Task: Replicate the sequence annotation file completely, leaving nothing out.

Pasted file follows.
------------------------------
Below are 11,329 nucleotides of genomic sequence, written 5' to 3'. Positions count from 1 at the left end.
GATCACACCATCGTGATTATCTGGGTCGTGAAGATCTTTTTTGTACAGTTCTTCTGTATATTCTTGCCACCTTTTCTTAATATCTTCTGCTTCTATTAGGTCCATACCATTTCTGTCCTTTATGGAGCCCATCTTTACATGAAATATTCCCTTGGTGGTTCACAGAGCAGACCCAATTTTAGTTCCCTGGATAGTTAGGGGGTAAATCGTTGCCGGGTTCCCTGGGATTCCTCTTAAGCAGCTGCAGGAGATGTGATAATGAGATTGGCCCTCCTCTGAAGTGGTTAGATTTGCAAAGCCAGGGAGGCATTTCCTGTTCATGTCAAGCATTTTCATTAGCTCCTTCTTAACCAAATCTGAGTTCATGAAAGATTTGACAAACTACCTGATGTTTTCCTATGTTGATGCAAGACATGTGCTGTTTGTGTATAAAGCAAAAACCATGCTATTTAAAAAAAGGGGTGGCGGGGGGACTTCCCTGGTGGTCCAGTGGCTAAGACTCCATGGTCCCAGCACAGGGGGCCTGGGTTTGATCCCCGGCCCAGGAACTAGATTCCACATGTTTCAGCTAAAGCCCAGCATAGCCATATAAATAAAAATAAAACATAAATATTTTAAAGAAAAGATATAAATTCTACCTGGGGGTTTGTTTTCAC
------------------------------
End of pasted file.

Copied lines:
Below are 11,329 nucleotides of genomic sequence, written 5' to 3'. Positions count from 1 at the left end.
GATCACACCATCGTGATTATCTGGGTCGTGAAGATCTTTTTTGTACAGTTCTTCTGTATATTCTTGCCACCTTTTCTTAATATCTTCTGCTTCTATTAGGTCCATACCATTTCTGTCCTTTATGGAGCCCATCTTTACATGAAATATTCCCTTGGTGGTTCACAGAGCAGACCCAATTTTAGTTCCCTGGATAGTTAGGGGGTAAATCGTTGCCGGGTTCCCTGGGATTCCTCTTAAGCAGCTGCAGGAGATGTGATAATGAGATTGGCCCTCCTCTGAAGTGGTTAGATTTGCAAAGCCAGGGAGGCATTTCCTGTTCATGTCAAGCATTTTCATTAGCTCCTTCTTAACCAAATCTGAGTTCATGAAAGATTTGACAAACTACCTGATGTTTTCCTATGTTGATGCAAGACATGTGCTGTTTGTGTATAAAGCAAAAACCATGCTATTTAAAAAAAGGGGTGGCGGGGGGACTTCCCTGGTGGTCCAGTGGCTAAGACTCCATGGTCCCAGCACAGGGGGCCTGGGTTTGATCCCCGGCCCAGGAACTAGATTCCACATGTTTCAGCTAAAGCCCAGCATAGCCATATAAATAAAAATAAAACATAAATATTTTAAAGAAAAGATATAAATTCTACCTGGGGGTTTGTTTTCAC